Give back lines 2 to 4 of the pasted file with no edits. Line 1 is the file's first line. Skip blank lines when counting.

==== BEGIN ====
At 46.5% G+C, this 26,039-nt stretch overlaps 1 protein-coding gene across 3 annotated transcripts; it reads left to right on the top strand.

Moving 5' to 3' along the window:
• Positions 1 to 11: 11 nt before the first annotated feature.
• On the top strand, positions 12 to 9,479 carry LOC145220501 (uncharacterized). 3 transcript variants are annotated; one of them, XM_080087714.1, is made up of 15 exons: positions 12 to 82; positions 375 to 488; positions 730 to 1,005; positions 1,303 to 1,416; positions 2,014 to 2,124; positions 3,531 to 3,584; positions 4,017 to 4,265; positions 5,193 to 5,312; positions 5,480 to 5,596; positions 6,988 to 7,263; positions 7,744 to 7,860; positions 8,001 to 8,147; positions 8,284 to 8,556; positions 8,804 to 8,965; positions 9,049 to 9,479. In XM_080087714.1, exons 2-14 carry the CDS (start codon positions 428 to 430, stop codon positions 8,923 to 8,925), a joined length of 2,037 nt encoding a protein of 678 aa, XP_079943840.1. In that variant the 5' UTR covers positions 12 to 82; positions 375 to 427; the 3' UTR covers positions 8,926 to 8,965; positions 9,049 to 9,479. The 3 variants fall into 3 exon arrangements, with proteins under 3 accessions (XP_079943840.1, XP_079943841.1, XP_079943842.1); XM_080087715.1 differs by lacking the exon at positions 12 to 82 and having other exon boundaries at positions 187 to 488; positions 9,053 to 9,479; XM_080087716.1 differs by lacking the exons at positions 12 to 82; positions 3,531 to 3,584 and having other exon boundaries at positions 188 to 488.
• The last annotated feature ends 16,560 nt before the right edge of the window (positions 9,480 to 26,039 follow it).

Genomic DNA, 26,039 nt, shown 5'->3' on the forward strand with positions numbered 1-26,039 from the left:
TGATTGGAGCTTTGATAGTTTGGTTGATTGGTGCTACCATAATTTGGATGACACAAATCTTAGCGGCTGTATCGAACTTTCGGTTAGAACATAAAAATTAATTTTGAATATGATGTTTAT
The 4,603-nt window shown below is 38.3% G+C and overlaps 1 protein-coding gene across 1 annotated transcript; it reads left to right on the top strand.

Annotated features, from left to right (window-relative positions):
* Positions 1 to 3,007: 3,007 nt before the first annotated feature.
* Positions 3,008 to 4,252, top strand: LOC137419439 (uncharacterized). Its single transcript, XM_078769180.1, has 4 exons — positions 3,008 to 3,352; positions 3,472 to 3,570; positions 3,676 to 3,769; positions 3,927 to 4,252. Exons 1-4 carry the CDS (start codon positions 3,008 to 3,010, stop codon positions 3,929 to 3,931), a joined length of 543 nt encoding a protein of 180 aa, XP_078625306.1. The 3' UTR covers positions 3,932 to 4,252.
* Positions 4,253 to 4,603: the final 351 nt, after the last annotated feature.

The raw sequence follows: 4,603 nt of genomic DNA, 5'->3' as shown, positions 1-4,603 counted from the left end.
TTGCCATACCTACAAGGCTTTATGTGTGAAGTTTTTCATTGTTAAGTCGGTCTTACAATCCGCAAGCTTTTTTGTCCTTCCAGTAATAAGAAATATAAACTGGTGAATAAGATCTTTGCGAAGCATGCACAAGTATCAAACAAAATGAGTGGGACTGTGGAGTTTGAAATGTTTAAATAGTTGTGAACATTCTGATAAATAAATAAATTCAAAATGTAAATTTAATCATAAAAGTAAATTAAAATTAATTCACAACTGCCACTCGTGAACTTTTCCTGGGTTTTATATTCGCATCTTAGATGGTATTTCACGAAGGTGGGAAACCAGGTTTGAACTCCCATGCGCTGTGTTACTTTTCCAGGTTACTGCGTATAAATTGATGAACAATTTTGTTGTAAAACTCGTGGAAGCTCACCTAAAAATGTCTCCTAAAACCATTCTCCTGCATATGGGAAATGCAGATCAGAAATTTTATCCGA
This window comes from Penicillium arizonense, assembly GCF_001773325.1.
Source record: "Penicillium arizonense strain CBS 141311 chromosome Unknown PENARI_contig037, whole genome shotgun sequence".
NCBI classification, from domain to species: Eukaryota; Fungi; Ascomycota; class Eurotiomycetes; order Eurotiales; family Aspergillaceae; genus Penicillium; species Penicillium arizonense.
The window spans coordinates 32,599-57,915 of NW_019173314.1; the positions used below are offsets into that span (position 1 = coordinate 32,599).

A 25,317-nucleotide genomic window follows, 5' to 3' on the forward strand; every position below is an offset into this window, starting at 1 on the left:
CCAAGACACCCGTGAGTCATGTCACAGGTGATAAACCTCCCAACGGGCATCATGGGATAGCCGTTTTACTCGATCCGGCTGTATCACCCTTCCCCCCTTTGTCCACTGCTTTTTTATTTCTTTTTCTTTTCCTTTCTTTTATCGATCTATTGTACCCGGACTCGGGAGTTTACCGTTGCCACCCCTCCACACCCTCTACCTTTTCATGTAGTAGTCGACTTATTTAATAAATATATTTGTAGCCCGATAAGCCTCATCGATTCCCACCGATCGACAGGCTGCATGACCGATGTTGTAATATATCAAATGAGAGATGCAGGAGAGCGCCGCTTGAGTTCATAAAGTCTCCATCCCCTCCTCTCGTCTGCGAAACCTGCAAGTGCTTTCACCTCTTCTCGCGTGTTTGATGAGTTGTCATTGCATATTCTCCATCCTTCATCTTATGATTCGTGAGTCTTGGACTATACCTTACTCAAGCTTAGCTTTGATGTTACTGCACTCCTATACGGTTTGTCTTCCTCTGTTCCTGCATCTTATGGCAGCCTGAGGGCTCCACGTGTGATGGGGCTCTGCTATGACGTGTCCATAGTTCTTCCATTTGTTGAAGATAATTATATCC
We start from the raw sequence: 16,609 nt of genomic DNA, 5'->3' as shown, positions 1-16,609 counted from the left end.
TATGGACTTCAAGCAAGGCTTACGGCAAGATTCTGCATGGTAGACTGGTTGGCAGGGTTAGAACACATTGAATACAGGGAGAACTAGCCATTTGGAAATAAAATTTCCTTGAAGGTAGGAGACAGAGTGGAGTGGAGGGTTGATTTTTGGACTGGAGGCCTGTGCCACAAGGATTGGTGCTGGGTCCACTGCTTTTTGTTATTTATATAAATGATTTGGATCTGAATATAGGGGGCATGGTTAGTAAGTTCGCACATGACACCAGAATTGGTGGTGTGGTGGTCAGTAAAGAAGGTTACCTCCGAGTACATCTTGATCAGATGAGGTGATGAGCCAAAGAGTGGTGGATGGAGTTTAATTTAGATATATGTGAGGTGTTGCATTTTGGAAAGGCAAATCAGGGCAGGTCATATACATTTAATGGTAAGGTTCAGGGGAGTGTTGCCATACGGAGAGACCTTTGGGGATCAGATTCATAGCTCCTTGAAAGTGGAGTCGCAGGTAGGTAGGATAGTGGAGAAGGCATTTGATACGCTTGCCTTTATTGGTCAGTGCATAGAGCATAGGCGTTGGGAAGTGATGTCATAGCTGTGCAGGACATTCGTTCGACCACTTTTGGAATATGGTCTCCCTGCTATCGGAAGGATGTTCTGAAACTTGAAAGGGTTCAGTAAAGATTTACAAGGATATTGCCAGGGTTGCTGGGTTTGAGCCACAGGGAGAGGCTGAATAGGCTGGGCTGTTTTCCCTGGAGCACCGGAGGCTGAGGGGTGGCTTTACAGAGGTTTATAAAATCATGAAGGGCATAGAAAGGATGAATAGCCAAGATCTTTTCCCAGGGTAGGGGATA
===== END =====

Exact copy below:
Moving 5' to 3' along the window:
• Positions 1 to 11: 11 nt before the first annotated feature.
• On the top strand, positions 12 to 9,479 carry LOC145220501 (uncharacterized). 3 transcript variants are annotated; one of them, XM_080087714.1, is made up of 15 exons: positions 12 to 82; positions 375 to 488; positions 730 to 1,005; positions 1,303 to 1,416; positions 2,014 to 2,124; positions 3,531 to 3,584; positions 4,017 to 4,265; positions 5,193 to 5,312; positions 5,480 to 5,596; positions 6,988 to 7,263; positions 7,744 to 7,860; positions 8,001 to 8,147; positions 8,284 to 8,556; positions 8,804 to 8,965; positions 9,049 to 9,479. In XM_080087714.1, exons 2-14 carry the CDS (start codon positions 428 to 430, stop codon positions 8,923 to 8,925), a joined length of 2,037 nt encoding a protein of 678 aa, XP_079943840.1. In that variant the 5' UTR covers positions 12 to 82; positions 375 to 427; the 3' UTR covers positions 8,926 to 8,965; positions 9,049 to 9,479. The 3 variants fall into 3 exon arrangements, with proteins under 3 accessions (XP_079943840.1, XP_079943841.1, XP_079943842.1); XM_080087715.1 differs by lacking the exon at positions 12 to 82 and having other exon boundaries at positions 187 to 488; positions 9,053 to 9,479; XM_080087716.1 differs by lacking the exons at positions 12 to 82; positions 3,531 to 3,584 and having other exon boundaries at positions 188 to 488.